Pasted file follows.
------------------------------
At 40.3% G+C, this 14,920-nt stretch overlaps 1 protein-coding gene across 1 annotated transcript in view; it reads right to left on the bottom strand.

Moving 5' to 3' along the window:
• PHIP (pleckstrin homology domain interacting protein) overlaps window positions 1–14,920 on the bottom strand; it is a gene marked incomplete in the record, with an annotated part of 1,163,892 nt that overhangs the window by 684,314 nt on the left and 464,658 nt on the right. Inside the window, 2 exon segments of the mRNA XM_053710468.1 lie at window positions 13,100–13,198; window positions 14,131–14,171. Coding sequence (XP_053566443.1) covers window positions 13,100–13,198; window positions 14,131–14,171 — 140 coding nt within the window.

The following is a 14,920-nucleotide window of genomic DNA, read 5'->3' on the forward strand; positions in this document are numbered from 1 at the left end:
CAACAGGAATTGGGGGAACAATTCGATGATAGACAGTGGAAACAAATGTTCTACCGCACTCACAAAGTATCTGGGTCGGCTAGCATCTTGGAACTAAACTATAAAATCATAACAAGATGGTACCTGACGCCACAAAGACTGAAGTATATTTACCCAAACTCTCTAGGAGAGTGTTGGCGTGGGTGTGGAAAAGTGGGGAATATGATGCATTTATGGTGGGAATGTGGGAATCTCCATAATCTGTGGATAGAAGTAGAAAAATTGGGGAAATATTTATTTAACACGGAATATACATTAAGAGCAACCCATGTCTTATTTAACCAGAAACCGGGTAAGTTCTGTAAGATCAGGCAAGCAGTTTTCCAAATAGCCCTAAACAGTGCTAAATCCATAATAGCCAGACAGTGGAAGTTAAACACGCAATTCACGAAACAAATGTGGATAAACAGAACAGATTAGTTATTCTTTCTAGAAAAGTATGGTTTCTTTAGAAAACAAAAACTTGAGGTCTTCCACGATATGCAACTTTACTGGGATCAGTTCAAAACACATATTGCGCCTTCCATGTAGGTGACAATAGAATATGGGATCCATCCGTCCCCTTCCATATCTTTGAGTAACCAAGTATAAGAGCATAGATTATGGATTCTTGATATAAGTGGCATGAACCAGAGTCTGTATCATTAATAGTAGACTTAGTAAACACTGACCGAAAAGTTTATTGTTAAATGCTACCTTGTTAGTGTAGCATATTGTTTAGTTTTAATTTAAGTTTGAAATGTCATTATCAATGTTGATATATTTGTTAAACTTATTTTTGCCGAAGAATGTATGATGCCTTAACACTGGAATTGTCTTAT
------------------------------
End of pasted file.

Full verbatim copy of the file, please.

At 40.3% G+C, this 14,920-nt stretch overlaps 1 protein-coding gene across 1 annotated transcript in view; it reads right to left on the bottom strand.

Moving 5' to 3' along the window:
• PHIP (pleckstrin homology domain interacting protein) overlaps window positions 1–14,920 on the bottom strand; it is a gene marked incomplete in the record, with an annotated part of 1,163,892 nt that overhangs the window by 684,314 nt on the left and 464,658 nt on the right. Inside the window, 2 exon segments of the mRNA XM_053710468.1 lie at window positions 13,100–13,198; window positions 14,131–14,171. Coding sequence (XP_053566443.1) covers window positions 13,100–13,198; window positions 14,131–14,171 — 140 coding nt within the window.

The following is a 14,920-nucleotide window of genomic DNA, read 5'->3' on the forward strand; positions in this document are numbered from 1 at the left end:
CAACAGGAATTGGGGGAACAATTCGATGATAGACAGTGGAAACAAATGTTCTACCGCACTCACAAAGTATCTGGGTCGGCTAGCATCTTGGAACTAAACTATAAAATCATAACAAGATGGTACCTGACGCCACAAAGACTGAAGTATATTTACCCAAACTCTCTAGGAGAGTGTTGGCGTGGGTGTGGAAAAGTGGGGAATATGATGCATTTATGGTGGGAATGTGGGAATCTCCATAATCTGTGGATAGAAGTAGAAAAATTGGGGAAATATTTATTTAACACGGAATATACATTAAGAGCAACCCATGTCTTATTTAACCAGAAACCGGGTAAGTTCTGTAAGATCAGGCAAGCAGTTTTCCAAATAGCCCTAAACAGTGCTAAATCCATAATAGCCAGACAGTGGAAGTTAAACACGCAATTCACGAAACAAATGTGGATAAACAGAACAGATTAGTTATTCTTTCTAGAAAAGTATGGTTTCTTTAGAAAACAAAAACTTGAGGTCTTCCACGATATGCAACTTTACTGGGATCAGTTCAAAACACATATTGCGCCTTCCATGTAGGTGACAATAGAATATGGGATCCATCCGTCCCCTTCCATATCTTTGAGTAACCAAGTATAAGAGCATAGATTATGGATTCTTGATATAAGTGGCATGAACCAGAGTCTGTATCATTAATAGTAGACTTAGTAAACACTGACCGAAAAGTTTATTGTTAAATGCTACCTTGTTAGTGTAGCATATTGTTTAGTTTTAATTTAAGTTTGAAATGTCATTATCAATGTTGATATATTTGTTAAACTTATTTTTGCCGAAGAATGTATGATGCCTTAACACTGGAATTGTCTTAT